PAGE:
The buildings and grounds of a jinja often include many of the following:

  • kaguraden (神楽殿)
  • kenzoku (眷属).
  • koma-inu (狛犬; lion-dog statues)
  • maiden (舞殿)
  • romon (楼門)
  • sessha (摂社)
  • suesha (末社)
  • tamagaki (玉垣)
  • toro (燈籠; lanterns)

Binomial name Panthera leo (Linnaeus, 1758) Synonyms Felis leo (Linnaeus, 1758) The lion (Panthera leo) is a mammal of the family Felidae and one of four big cats in the genus Panthera. ... Trinomial name Canis lupus familiaris The dog is a mammal in the order Carnivora. ... Stone lantern in a Chinese Garden A chōchin invites customers into an okonomiyaki restaurant in Japan A lantern is a portable lighting device used to illuminate broad areas. ...

Kannushi

Stone lantern at a neighborhood Aso shrine
Stone lantern at a neighborhood Aso shrine

A Kannushi (神主) is responsible for maintenance of a jinja as well as leading worship. He generally does not propagate. Traditionally, most jinja did not have a Kannushi and was maintained by a committee of local populace who are called Ujiko (氏子). In a jinguji, a Buddhist monk maintained the jinja in addition to his temple. Download high resolution version (487x850, 259 KB) Wikipedia does not have an article with this exact name. ... Download high resolution version (487x850, 259 KB) Wikipedia does not have an article with this exact name. ...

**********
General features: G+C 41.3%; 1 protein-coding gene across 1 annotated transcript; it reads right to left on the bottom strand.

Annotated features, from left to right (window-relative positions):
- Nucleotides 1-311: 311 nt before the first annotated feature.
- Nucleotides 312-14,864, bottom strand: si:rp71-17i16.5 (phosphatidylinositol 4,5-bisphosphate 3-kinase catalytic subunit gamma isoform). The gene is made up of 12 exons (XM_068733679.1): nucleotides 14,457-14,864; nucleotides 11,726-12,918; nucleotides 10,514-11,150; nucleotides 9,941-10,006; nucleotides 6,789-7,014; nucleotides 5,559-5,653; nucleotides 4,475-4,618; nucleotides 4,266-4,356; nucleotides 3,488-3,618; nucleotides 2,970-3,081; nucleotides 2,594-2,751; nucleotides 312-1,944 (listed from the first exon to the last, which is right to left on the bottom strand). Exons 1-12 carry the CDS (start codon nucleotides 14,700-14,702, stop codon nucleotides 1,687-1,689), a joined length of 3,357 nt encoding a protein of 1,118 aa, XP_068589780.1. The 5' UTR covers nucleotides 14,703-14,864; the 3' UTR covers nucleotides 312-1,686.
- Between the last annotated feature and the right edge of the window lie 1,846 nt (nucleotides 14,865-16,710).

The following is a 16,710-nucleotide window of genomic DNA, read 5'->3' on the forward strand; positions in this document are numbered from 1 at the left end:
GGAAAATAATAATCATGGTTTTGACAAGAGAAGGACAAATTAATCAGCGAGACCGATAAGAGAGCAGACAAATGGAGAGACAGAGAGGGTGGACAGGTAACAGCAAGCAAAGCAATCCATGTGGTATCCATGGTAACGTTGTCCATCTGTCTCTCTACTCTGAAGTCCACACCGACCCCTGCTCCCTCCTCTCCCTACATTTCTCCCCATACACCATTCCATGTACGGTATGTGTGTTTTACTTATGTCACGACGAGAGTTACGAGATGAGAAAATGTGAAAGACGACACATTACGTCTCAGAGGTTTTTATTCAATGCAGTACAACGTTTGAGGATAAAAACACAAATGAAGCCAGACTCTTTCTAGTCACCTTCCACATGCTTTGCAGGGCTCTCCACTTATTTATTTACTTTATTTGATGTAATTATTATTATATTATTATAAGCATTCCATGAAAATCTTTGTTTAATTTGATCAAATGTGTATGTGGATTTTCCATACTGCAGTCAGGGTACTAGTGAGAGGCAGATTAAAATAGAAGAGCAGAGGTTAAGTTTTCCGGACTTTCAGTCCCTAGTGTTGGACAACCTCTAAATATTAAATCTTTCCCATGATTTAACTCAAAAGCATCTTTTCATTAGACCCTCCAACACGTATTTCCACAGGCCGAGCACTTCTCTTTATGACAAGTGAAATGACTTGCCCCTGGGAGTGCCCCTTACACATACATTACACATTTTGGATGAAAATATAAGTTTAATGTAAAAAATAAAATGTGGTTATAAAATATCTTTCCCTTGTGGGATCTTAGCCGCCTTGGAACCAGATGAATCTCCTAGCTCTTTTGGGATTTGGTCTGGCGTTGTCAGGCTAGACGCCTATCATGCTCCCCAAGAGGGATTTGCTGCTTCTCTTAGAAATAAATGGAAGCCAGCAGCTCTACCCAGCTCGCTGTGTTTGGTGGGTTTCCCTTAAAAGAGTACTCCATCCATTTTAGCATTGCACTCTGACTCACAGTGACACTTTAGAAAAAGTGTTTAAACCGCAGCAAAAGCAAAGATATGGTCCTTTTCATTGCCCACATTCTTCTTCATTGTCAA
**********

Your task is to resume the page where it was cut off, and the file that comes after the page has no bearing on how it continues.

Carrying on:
Kannushi
Kannushi

Wikipedia does not have an article with this exact name. ... Wikipedia does not have an article with this exact name. ...

Kami

A kami worshipped at a jinja is generally a Shinto kami but sometimes Buddhist or Taoist deities are worshiped, as well as other kami not generally considered to belong to Shinto. Some shrines are established to worship living people or figures from myths and legends. // The word mythology (Greek: μυθολογία, from μυθος mythos, a story or legend, and λογος logos, an account or speech) literally means the (oral) retelling of myths – stories that a particular culture believes to be true and that use supernatural events or characters to explain the nature of the universe and humanity. ... A legend (Latin, legenda, things to be read) is a narrative of human actions that are perceived both by teller and listeners to take place within human history and to possess certain qualities that give the tale verisimilitude. ...


Customs

This komainu guards the Asakusa Jinja in Tokyo.
This komainu guards the Asakusa Jinja in Tokyo.